What Is Climate-Controlled Storage?
A Climate-controlled storage unit is kept at a temperature between 55 and 85 degrees (F). In general, climate-controlled storage is beneficial for storing valuable or environmentally-sensitive items. Climate-controlled storage units are almost always indoor, and with stable temperatures and humidity levels, your valuables will be better protected from damage in long-term storage.
Do I Need Climate Control?
Rule of Three
In deciding whether you need climate-controlled storage, consider these three factors:
- Where are you storing your items?
- What kind of items are you storing?
- How long will you be storing these items?
Where are you storing your items?
Consider using climate-controlled storage if you plan to store your items in a region that experiences extreme heat, cold, or humidity. Scroll over your state to see what conditions your belongings will need to endure.
General Rule: If you don’t want your belongings to endure temperatures in degrees over 90 or below 32, put them in climate-controlled storage.
Extreme Heat can melt and warp important items like vinyl records, CDs, and DVDs. It can also cause wooden furniture to expand and crack. Extreme heat is also hard on wine, causing it to turn brown or cloudy.
Extreme heat is likely to occur in the Southwest, Southeast, and most of the Midwest. Consult the map below to see if your state is at risk for extreme heat.
Extreme cold puts your belongings at risk of freezing. If any of your items retain moisture, they are liable to contract, expand, and crack in cold temperatures.
Extreme cold is likely to affect your storage in the northern half of the country: the Pacific Northwest, Midwest, most of the Rocky Mountain region, East North Central near the Great Lakes, New England, and Mid-Atlantic states. Refer to the map below to see if your state is at risk of extreme cold.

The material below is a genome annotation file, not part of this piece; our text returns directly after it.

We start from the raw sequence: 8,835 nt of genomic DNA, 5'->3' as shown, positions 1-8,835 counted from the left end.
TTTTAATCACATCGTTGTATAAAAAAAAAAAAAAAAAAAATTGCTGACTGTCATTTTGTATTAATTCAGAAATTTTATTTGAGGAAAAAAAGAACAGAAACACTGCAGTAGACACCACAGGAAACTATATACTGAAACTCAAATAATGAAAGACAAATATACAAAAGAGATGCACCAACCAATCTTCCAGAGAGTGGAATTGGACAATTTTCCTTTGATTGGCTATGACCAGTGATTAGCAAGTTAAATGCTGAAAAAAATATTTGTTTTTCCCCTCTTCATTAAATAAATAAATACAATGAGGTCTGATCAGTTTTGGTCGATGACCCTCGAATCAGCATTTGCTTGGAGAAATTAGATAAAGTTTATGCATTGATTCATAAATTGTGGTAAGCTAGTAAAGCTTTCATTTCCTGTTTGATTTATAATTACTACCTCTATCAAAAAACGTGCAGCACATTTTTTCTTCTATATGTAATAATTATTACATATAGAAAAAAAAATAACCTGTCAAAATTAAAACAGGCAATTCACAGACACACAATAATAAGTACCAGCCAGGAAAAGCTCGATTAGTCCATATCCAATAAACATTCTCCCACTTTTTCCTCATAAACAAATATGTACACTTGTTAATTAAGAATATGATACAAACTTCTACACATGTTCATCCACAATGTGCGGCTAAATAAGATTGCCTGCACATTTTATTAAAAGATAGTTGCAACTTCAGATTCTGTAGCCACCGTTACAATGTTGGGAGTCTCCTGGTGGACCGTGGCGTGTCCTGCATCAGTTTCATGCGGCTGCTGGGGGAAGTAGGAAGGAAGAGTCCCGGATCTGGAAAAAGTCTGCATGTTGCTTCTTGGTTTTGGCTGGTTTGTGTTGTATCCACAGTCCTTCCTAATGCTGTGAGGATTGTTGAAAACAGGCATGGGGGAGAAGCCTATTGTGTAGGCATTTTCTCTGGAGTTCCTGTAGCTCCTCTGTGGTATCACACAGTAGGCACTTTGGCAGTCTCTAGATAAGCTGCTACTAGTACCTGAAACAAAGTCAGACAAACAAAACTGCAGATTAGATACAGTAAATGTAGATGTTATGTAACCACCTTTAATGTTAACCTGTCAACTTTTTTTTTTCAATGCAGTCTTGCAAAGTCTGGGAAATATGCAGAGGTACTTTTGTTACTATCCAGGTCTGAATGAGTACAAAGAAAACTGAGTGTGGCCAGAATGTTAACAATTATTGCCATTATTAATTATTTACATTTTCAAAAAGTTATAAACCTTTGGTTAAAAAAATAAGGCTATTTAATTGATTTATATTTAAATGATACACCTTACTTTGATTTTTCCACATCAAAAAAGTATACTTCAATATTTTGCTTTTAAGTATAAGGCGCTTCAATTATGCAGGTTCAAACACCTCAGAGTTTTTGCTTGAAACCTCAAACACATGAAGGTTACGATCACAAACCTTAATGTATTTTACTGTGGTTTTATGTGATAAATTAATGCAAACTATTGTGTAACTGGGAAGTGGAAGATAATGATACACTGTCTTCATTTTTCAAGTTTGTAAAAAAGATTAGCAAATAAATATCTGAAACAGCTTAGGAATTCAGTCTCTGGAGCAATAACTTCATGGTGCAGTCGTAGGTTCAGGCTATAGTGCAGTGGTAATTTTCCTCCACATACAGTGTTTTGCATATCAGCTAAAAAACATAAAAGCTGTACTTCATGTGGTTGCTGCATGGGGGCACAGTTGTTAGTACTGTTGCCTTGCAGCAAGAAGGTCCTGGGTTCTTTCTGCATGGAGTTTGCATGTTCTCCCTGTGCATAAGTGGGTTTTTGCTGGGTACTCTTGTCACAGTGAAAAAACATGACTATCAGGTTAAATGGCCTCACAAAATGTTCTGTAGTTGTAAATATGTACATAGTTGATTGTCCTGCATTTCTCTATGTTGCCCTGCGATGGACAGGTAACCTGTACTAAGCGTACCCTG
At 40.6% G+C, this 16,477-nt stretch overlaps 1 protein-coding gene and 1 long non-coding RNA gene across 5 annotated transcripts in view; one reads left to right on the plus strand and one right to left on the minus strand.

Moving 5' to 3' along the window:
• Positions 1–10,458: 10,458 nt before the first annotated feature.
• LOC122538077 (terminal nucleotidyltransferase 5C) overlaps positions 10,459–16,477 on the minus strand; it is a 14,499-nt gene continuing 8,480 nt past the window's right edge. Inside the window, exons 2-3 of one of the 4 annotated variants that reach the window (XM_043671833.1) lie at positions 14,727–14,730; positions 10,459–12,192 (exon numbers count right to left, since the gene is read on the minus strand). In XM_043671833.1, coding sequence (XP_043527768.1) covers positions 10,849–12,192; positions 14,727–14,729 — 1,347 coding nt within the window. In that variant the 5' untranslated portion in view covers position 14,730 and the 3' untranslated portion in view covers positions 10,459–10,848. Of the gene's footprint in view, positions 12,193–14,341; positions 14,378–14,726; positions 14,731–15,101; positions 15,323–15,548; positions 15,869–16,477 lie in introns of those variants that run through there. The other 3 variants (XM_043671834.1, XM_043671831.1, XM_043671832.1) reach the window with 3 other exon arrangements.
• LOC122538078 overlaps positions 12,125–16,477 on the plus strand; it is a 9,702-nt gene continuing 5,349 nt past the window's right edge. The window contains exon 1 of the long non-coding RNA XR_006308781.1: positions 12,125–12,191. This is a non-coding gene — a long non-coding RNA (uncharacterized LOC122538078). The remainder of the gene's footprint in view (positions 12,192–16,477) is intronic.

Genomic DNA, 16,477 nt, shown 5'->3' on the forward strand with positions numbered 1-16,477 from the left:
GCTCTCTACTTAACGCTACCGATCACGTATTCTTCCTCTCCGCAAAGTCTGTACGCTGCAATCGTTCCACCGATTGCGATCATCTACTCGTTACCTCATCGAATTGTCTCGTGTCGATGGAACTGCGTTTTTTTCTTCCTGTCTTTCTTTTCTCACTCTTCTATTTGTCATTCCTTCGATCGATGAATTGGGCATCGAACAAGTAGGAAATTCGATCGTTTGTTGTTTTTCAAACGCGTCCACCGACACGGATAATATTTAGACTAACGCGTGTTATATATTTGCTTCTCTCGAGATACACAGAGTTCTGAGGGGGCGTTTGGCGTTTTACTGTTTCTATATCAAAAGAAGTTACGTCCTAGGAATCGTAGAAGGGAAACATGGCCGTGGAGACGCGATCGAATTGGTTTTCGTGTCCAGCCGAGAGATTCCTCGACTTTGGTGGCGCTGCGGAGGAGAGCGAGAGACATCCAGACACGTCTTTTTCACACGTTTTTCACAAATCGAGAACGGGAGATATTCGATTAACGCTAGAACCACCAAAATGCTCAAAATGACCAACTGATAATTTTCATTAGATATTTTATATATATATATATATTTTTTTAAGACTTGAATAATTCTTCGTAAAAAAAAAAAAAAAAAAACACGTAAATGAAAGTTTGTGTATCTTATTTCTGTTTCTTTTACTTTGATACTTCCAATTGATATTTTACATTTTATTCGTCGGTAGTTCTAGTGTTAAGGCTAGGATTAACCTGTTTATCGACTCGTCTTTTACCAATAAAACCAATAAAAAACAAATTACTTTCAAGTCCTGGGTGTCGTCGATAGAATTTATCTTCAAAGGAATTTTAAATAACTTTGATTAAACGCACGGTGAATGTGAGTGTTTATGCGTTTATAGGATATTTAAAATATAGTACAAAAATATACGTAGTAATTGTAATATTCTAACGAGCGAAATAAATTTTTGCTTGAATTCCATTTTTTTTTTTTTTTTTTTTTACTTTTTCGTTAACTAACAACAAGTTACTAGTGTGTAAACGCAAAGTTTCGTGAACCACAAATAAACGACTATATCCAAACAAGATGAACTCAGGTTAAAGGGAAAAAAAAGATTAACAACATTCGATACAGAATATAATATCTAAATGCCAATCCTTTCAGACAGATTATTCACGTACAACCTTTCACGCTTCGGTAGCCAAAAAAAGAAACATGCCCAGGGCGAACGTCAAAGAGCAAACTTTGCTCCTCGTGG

Extreme humidity can turn your storage unit into a breeding ground for mold, mildew, bacteria, and unwanted small pests. Fortunately, climate-controlled storage units maintain a clean, dry environment.
Extreme humidity is a risk to the Pacific Coast and the Eastern half of the country, including the Midwest, South and Southwest regions, Eastern North Central states around the Great Lakes, Eastern South Central, South Atlantic, and Mid-Atlantic states, as well as New England. See the map below to see if your state is at risk of extreme humidity.
What Items are You Storing?
If the items you plan to store are temperature-sensitive or of high sentimental value, strongly consider keeping them in climate-controlled storage. Below are some common items that often need climate-controlled storage.
Wood– Wooden objects like tables, chairs, and stringed instruments are susceptible to damage in both extreme heat and extreme cold. In heat, it can expand and crack. In the cold, wood can contract, causing it to crack when it thaws out again.
Electronics – Computers, speakers, cameras, and most other electronic devices are damaged beyond use after long-term exposure to humidity and extreme cold.
Media – DVDs, CDs, and vinyl records all lose image or sound quality in extreme heat. If you have treasured tunes or family videos, you’ll definitely want to keep them in climate-controlled storage.